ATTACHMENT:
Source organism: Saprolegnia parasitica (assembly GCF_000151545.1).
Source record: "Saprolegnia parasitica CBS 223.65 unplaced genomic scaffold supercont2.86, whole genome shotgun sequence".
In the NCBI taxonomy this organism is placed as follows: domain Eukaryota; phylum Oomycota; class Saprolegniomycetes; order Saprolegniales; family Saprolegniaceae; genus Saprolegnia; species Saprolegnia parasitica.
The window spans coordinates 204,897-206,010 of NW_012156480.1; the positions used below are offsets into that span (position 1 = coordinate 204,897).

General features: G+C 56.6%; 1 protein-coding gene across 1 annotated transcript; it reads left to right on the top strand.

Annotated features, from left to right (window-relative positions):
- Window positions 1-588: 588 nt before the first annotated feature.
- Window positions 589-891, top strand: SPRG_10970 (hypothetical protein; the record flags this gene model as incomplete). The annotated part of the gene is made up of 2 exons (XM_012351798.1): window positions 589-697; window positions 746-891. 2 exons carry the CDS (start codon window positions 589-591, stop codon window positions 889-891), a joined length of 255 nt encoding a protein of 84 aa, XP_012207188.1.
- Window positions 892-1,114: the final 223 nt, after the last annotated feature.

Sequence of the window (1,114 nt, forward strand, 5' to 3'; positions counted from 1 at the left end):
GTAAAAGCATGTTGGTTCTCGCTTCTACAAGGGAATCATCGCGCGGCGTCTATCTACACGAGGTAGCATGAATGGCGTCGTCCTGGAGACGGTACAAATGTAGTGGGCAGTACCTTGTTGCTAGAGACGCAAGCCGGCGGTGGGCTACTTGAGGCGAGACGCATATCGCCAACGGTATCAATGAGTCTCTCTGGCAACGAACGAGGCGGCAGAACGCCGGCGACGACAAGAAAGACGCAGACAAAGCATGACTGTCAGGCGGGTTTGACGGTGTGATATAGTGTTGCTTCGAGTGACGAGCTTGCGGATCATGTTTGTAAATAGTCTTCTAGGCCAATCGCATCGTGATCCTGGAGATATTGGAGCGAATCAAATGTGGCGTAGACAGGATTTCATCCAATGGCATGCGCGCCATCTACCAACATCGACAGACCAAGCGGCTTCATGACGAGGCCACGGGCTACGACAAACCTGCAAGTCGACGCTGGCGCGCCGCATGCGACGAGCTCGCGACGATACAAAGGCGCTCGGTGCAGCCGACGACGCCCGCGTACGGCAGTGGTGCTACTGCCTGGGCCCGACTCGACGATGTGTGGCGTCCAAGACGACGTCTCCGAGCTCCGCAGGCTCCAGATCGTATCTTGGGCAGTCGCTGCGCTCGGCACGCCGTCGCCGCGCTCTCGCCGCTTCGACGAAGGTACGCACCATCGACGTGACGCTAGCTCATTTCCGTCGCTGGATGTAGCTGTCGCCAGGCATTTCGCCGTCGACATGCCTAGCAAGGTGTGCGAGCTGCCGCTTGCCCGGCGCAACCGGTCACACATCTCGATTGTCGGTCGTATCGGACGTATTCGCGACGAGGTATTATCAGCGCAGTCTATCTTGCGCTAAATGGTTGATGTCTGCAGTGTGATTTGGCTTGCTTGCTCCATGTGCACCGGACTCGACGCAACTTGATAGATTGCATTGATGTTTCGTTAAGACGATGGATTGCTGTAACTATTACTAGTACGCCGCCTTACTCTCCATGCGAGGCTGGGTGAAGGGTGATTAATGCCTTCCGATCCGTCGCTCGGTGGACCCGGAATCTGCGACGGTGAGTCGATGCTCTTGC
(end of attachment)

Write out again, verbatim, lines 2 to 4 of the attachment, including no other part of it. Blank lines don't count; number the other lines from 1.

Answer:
Source record: "Saprolegnia parasitica CBS 223.65 unplaced genomic scaffold supercont2.86, whole genome shotgun sequence".
In the NCBI taxonomy this organism is placed as follows: domain Eukaryota; phylum Oomycota; class Saprolegniomycetes; order Saprolegniales; family Saprolegniaceae; genus Saprolegnia; species Saprolegnia parasitica.
The window spans coordinates 204,897-206,010 of NW_012156480.1; the positions used below are offsets into that span (position 1 = coordinate 204,897).